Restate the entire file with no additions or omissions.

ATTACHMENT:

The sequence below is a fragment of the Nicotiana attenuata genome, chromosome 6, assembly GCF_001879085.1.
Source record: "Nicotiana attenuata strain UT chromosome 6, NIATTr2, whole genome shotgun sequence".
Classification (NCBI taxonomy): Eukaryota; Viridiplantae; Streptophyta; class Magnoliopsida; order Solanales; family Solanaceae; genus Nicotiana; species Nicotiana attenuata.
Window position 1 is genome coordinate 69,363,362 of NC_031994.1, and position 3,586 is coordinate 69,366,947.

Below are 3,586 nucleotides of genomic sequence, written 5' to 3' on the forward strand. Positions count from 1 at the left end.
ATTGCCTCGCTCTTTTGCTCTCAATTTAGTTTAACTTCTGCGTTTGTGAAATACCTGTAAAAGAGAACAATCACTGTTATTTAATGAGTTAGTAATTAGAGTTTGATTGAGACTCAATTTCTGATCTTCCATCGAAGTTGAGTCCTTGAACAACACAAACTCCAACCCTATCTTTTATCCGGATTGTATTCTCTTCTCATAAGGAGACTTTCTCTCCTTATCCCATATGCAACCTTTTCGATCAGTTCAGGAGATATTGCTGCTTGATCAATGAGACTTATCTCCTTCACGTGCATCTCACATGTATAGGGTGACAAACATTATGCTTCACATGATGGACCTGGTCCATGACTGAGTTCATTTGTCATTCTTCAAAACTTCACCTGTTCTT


The sequence below is a fragment of the Nicotiana attenuata genome, chromosome 6, assembly GCF_001879085.1.
Source record: "Nicotiana attenuata strain UT chromosome 6, NIATTr2, whole genome shotgun sequence".
Classification (NCBI taxonomy): Eukaryota; Viridiplantae; Streptophyta; class Magnoliopsida; order Solanales; family Solanaceae; genus Nicotiana; species Nicotiana attenuata.
Window position 1 is genome coordinate 69,363,362 of NC_031994.1, and position 3,586 is coordinate 69,366,947.

Below are 3,586 nucleotides of genomic sequence, written 5' to 3' on the forward strand. Positions count from 1 at the left end.
ATTGCCTCGCTCTTTTGCTCTCAATTTAGTTTAACTTCTGCGTTTGTGAAATACCTGTAAAAGAGAACAATCACTGTTATTTAATGAGTTAGTAATTAGAGTTTGATTGAGACTCAATTTCTGATCTTCCATCGAAGTTGAGTCCTTGAACAACACAAACTCCAACCCTATCTTTTATCCGGATTGTATTCTCTTCTCATAAGGAGACTTTCTCTCCTTATCCCATATGCAACCTTTTCGATCAGTTCAGGAGATATTGCTGCTTGATCAATGAGACTTATCTCCTTCACGTGCATCTCACATGTATAGGGTGACAAACATTATGCTTCACATGATGGACCTGGTCCATGACTGAGTTCATTTGTCATTCTTCAAAACTTCACCTGTTCTT